Over the last two to three months, the training sessions under the scorching Texas sun have provided one constant for the Houston Dash: team captain Kealia Ohai will gather the group for the final instructions of the day and lead the team in a cool-down session.
Ohai reached a milestone in the 1-1 draw at Chicago last Saturday, confirming her place as a constant presence on the field for Houston. The forward is the first player in club history to reach 50 starts with the organization. This number is not lost on Ohai who has seen a lot of turnover around the league.
“I love Houston. I was drafted here. Things change so much in the league – you’re in and out, and so I feel really lucky to have stayed at such a great franchise and to be able to play for the staff that we have and in BBVA [Compass Stadium] for my third year now,” Ohai said. “It’s awesome [to play for one team through 50 starts] and I want to keep going. I’m really excited about it.”
Managing director Brian Ching emphasized Ohai’s professionalism as the key to reaching this milestone.
“I think 50 starts is a huge accomplishment for any player. It’s a competitive league. I think Kealia has done an extremely good job at taking care of herself, making sure she’s doing the right things, on and off the field, things that result in being injury free, and that’s a huge part of having a long career,” Ching said. “In those 50 games she’s played for us she’s consistently been one of our more dangerous attackers, a lot of that goes to her work ethic and her desire to compete and her desire to win. That’s the type of mentality that we want in our players, and she’s been a great leader for us.”
The 24-year-old transitioned into a defined leadership role this offseason after the departure of its team captains from a year ago and the limited availability of national team players due to preparation for the Olympic Games.
Naturally, Ohai was one of the top candidates for the captain’s armband and head coach Randy Waldrum lauded her ability to unite a group that acquired more than 10 players in the offseason.
“I think she’s now started to grab players, young players and talk to them about their game, and the non-roster players, to get them to understand the process, what it takes to become a pro,” Waldrum said. “I’m very happy to see her starting to get more involved with the team and start to take more players under her wing.”
When asked about her approach to leading the team, Ohai credits her mentor Ella Masar-McLeod for establishing the foundation she inherited and establishing a culture for her to maintain.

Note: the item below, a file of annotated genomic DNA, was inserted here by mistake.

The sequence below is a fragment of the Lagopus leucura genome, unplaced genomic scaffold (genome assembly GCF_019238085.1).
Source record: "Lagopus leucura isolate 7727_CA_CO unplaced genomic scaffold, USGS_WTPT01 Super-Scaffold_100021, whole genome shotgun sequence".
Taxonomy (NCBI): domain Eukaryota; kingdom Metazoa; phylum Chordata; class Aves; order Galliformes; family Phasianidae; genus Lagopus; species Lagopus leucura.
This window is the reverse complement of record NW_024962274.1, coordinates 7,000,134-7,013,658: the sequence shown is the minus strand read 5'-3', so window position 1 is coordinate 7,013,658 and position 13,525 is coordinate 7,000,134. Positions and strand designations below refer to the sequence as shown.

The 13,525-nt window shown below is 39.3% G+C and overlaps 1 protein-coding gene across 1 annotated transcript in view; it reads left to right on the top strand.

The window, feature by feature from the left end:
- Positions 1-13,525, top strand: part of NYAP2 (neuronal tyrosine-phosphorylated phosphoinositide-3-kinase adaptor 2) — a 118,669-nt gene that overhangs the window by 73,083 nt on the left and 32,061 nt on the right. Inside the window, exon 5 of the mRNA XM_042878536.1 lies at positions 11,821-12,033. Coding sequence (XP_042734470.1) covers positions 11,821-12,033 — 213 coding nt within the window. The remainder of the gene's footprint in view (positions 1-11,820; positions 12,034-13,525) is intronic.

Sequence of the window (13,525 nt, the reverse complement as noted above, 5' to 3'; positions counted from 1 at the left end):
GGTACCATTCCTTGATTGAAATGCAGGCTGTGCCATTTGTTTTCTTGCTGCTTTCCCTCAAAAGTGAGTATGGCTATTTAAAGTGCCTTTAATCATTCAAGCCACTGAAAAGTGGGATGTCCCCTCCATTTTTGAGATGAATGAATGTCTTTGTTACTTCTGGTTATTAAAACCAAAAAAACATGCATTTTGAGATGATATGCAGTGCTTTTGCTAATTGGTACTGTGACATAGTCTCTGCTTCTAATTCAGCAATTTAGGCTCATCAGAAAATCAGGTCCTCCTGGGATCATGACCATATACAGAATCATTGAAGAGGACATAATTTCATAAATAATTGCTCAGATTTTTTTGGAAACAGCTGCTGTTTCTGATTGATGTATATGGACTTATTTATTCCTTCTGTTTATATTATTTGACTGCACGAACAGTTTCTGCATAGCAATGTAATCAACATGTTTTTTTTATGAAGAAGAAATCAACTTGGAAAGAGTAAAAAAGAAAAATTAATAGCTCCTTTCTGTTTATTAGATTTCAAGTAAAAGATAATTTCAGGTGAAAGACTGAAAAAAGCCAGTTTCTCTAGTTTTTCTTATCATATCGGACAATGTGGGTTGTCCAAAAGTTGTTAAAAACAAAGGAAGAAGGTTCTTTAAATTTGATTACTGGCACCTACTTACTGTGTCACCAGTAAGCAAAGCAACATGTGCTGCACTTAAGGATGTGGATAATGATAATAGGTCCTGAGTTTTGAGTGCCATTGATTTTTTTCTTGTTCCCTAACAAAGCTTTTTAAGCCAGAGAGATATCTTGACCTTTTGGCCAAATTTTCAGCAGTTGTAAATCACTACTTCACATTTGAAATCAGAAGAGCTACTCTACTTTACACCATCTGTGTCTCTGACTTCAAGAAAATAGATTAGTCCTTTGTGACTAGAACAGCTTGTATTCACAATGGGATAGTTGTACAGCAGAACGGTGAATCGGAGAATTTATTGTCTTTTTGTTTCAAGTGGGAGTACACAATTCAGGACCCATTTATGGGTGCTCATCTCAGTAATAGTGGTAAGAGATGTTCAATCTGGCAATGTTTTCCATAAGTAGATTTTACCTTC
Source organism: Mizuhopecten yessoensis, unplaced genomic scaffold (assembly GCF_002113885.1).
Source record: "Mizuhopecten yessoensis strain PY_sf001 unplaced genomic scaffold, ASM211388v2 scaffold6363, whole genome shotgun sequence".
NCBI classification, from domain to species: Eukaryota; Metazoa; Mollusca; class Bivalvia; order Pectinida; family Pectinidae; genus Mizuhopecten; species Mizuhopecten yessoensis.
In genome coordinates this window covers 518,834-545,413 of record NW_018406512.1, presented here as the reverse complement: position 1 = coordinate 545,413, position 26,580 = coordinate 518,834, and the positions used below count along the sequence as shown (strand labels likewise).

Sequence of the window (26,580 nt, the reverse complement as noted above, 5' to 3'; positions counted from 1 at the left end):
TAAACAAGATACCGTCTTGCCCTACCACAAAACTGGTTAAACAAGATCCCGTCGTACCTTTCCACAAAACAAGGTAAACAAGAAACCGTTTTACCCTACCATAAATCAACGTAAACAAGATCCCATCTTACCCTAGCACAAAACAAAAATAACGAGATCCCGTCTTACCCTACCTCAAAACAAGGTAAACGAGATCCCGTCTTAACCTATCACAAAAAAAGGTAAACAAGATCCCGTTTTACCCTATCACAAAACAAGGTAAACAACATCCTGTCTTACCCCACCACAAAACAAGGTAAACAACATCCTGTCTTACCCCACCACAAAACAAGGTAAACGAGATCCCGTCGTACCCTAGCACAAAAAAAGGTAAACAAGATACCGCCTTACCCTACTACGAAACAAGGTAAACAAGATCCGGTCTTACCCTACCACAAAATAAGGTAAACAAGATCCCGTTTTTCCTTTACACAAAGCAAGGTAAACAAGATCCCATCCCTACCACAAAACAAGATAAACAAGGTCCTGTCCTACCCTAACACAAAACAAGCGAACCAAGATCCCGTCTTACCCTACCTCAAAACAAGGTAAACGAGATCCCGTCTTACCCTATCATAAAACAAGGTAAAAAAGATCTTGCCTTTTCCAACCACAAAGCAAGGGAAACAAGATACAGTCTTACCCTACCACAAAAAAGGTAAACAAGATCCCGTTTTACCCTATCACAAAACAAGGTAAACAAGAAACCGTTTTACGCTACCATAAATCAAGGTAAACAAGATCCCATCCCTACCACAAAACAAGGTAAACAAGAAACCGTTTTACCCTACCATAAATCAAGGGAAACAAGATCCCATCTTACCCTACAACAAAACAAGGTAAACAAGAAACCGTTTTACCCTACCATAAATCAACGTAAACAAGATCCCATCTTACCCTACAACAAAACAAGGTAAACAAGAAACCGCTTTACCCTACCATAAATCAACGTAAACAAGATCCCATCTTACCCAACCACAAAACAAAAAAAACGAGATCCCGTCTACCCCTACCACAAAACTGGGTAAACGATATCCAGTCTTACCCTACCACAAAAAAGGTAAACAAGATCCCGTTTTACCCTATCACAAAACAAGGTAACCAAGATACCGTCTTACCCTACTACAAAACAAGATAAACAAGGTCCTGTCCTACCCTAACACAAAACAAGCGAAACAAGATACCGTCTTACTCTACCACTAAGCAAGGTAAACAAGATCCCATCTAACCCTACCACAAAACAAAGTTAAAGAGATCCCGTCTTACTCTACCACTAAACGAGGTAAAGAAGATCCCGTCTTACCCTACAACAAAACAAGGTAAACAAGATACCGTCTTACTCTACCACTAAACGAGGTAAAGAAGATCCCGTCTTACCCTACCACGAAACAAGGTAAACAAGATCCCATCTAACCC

“Ella was definitely my biggest mentor coming into the league; it’s really difficult as a rookie to come in. You’re nervous, you don’t know what to expect and I know a lot of teams aren’t nice to their rookies. You have to come in and fight for yourself. Ella was tough. She was harsh at times, but she was always so kind to me, and helped me grow, and feel comfortable enough to be the best player I can be,” Ohai said. “I think the worst environment is one that is toxic and people are so competitive that they’re rude to everyone, and that’s not what Ella was. As our captain, she established a culture here where everyone was kind to each other, and we were competitive and we fought on the field but we worked together to get better. When you look at what a captain should be or what you aspire to accomplish, she set the bar for us.”
Ohai was pleasantly surprised to see Masar-McLeod at Toyota Park last Saturday. The grit and never say quit attitude established by Masar-McLeod was on display in the second half. Ohai finished the game with an assist, her third of the season and the club salvaged its first point on the road since its 2-1 victory over Kansas City in May.
Ohai wants to build on this milestone with a second-half push for the postseason. That push continues on Saturday as the Dash host the Western New York Flash. The first half of this season brought numerous challenges for the club but like the final trot at training, Ohai commits to one constant for the remainder of the season.
“We never give up, you can see that in our season now, we never give up,” Ohai said. “In our first year when it was very difficult and we weren’t winning, we just had that competitive spirit and I think that’s what Randy’s trying to build here. I think he has built it here. Now it’s our job to convert our effort into points.”